Category Archives: IB History Course

IB History Course Sequence Updates (A rose by any other name…)

“What’s in name? that which we call a rose
By any other name would smell as sweet”

– William Shakespeare, Romeo and Juliet, Act II, Scene 1

I hope everyone’s summer is off to a good start. I am enjoying running, playing with my kids, and starting my summer reading list (John Lewis Gaddis’s biography of George Kennan, huzzah!)

I am posting in order to (hopefully) clear up the current confusion about the course sequence due to the new nomenclature on the course request forms. The most important thing to say is that the course sequence is remaining exactly the same. All IB History students will study the IB twentieth century history curriculum during the first year, and the HL students will study the history of the Americas curriculum during the second year. The new course request form and nomenclature has seemingly reversed this sequence, as some of you have pointed out. The reason for this is bureaucratic and has to do with the new application of end of course exams to teacher evaluations. New state rules require that the end of course exam and course name match, hence there will be juniors enrolled in different courses taking the same class together.

In order to alleviate confusion, I will be renaming the classes on my website and blog and on all paperwork. Henceforth, the course will be IB History Year 1 and IB History Year 2. No worries though, as Juliet admonishes us, the rose will still smell as sweet. Year one students will still become obsessed with the problem of peacemaking and peacekeeping and the relative merits of Woodrow Wilson’s idealism vs. Clemenceau’s realism. You will still try not to blow up the world in the annual Cuban Missile Crisis simulation.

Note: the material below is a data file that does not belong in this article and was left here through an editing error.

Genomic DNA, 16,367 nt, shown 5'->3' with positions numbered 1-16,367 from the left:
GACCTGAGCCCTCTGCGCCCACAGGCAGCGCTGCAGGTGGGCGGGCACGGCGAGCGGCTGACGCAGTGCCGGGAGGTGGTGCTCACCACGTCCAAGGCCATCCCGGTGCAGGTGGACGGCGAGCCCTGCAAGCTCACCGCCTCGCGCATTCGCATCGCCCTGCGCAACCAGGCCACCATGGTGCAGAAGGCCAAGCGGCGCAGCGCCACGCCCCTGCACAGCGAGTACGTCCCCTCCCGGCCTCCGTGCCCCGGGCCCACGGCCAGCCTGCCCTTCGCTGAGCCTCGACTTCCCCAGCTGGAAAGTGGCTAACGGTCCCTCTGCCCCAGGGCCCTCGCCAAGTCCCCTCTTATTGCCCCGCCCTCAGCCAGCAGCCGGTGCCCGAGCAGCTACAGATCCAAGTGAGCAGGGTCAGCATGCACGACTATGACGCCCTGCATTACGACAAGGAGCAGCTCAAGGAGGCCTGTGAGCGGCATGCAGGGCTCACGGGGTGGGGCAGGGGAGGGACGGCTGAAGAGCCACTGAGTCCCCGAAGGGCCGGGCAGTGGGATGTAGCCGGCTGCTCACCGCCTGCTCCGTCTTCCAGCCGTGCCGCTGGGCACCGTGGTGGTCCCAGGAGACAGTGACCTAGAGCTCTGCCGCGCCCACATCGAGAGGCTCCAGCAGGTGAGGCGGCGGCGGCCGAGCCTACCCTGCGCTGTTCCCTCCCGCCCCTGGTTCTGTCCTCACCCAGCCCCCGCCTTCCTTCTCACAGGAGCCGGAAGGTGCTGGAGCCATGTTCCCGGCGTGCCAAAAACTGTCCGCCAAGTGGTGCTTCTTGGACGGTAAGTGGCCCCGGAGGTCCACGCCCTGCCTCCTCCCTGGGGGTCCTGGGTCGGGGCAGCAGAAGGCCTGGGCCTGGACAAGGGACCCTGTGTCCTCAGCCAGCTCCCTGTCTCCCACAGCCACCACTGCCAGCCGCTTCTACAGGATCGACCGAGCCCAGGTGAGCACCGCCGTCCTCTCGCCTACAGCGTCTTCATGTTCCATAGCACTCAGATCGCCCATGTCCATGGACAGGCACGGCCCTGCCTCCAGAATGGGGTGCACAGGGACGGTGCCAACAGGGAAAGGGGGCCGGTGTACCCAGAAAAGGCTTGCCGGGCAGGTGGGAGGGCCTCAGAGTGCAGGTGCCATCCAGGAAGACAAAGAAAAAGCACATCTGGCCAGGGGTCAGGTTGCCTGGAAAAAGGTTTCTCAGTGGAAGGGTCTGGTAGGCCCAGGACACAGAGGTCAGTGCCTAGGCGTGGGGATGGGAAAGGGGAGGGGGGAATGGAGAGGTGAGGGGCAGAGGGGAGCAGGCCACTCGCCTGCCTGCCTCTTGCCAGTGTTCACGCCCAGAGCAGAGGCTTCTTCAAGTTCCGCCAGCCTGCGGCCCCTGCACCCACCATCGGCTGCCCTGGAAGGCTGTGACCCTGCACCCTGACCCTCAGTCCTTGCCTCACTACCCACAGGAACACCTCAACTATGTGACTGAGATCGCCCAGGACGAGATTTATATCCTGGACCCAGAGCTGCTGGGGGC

Now that I have hopefully cleared everything up, juniors, it’s time to start reading Guns of August.

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Extended Essay and Internal Assessment Writers: A Good Guide for Avoiding Passive Voice

Passive voice is the bane of good history writing, but often proves a difficult concept to explain to students.  Mrs. Harrington has just passed on a hilarious help for finding passive voice in your sentences.  Just insert “by zombies” after any verb, and if the sentence makes sense, you have passive voice!

Examples:

“My extended essay first draft was written by zombies.”

“Sorry I’m late, Mr. Harrington.  I was driven to school by zombies.”  Explains a lot.

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Filed under Extended Essays, IB History Course, IB History of the Americas

Junior and Senior IB History Classes: Discussion Materials for Next Week

On Tuesday, 11 September, you will be leading class discussion on the causes of the First World War.  The materials for discussion will include relevant readings in the Gilbert text, the historiography handout I gave you this week, and the linked articles from the BBC listed below.

http://www.bbc.co.uk/history/worldwars/wwone/origins_01.shtml

http://www.bbc.co.uk/history/british/britain_wwone/invasion_ww1_01.shtml

http://www.bbc.co.uk/history/british/britain_wwone/cousins_at_war_01.shtml

Remember also that the questions on the historiography handout are due on Tuesday as well.